The Administration for Children and Families, a division of the Department of Health and Human Services, plans for the first time to collect national data and information about Native American children involved in state and local child welfare systems.
ACF issued a notice of proposed rule making yesterday that describes the information it will require states to annually produce about American Indian and Alaskan Native children through the Adoption and Foster Care Analysis and Reporting System (AFCARS).
The plan comes nearly four decades after the passage of the Indian Child Welfare Act (ICWA), legislation that made it a priority to keep children removed from Native American families with other tribal families.
Administration on Children, Youth and Families Commissioner Rafael López noted the absence of data after ICWA in a recent interview with The Chronicle of Social Change.
“Given the history we’ve had with the removal of Indian children from Indian country, it is unacceptable,” said López, who leads the division of ACF that manages AFCARS data collection. “Not being able to articulate very clearly what’s happening to all children, let alone American Indian and Alaskan Native children, is unacceptable.”
This is the second time in as many years that ACF has promulgated additional state requirements to AFCARS reporting. In February of 2015, ACF produced rules for states on the collection of information about children entering foster care who had previously been placed in an adoption or guardianship.
That rule became necessary after the passage of the The Preventing Sex Trafficking and Strengthening Families Act, which mandated new information about the success of adoptions and guardianships of foster youths.
It appears that HHS had it in mind to initiate new rules on Native American youth in 2015. From yesterday’s notice:
At the time of that rule, HHS had determined that it did not have jurisdiction to collect information on Native American youth through the enforcement authority regarding ICWA and, therefore, was not able to make the requested changes or additions to the AFCARS data elements regarding ICWA.
However, in the time since publication of the February 2015 AFCARS NPRM…legal counsel re-examined the issue and determined it is within ACF’s existing authority to collect state-level ICWA-related data on American Indian and Alaska Native (AI/AN) children in child welfare systems…
The new rule will require states to document for ACF the removals of Native American children from their families, and defend the ensuing actions. The ICWA established a different standard for the removal of children into foster care, because, as the law states, Native American families faced “vastly greater risks of involuntary separation than are typical of our society as a whole.”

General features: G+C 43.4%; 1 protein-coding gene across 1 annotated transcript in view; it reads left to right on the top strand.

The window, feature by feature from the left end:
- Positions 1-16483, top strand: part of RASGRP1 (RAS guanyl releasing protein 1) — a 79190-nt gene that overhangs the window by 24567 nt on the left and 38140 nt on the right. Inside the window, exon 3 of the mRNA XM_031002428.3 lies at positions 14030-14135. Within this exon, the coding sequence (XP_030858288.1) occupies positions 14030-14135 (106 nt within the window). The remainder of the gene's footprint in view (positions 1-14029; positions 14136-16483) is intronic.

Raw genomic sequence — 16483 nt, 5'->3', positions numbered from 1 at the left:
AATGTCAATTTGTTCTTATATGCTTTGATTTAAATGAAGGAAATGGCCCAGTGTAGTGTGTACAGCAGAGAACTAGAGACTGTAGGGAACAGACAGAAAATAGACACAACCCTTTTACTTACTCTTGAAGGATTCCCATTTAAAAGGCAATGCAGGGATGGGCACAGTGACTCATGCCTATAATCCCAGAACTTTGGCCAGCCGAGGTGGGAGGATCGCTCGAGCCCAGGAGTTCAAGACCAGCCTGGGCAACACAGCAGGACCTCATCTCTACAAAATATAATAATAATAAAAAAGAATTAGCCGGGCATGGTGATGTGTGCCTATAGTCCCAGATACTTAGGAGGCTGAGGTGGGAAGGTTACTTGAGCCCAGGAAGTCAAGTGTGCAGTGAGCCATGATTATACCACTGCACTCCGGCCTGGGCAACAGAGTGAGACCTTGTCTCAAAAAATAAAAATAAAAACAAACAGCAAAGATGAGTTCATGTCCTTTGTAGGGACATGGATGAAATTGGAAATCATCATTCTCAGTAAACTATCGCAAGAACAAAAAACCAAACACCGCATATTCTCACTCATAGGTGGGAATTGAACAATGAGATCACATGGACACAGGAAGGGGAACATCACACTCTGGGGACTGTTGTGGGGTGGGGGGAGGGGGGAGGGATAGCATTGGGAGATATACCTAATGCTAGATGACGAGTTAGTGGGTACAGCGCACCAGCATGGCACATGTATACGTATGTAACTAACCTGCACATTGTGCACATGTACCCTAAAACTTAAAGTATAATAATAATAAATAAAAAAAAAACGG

ACF intends to determine “the extent to which Indian children are removed in a manner that conforms to ICWA’s statutory standard.”
States will also have to document whether the foster care placement of Native American youth meets the placement preferences established in ICWA, set to ensure that youth are kept primarily near parents and with other members of the tribe. They will also have to report on the voluntary and involuntary terminations of parental rights in cases involving Native American parents.
Among the other data points proposed by ACF in yesterday’s proposed rule:
- Instances where the state title IV-E agency inquired about pertinent information on a child’s status as an “Indian child” under ICWA, and the amount of times that determination was made
- Transfers of cases to tribal courts
- Legal notifications made to families and tribes
- Whether and when the state title IV-E agency began to make active efforts to prevent the breakup of the Indian family
Both yesterday’s notice and the one from 2015 invited public commentary on the rules. ACF plans to begin collecting input on this rule, and then produce one final new rule governing the inclusion of Native American youth and formerly adopted foster youth into AFCARS.
ACF estimates the total cost for the two new avenues of collection to be about $39 million, which will be shared between the states and the federal government.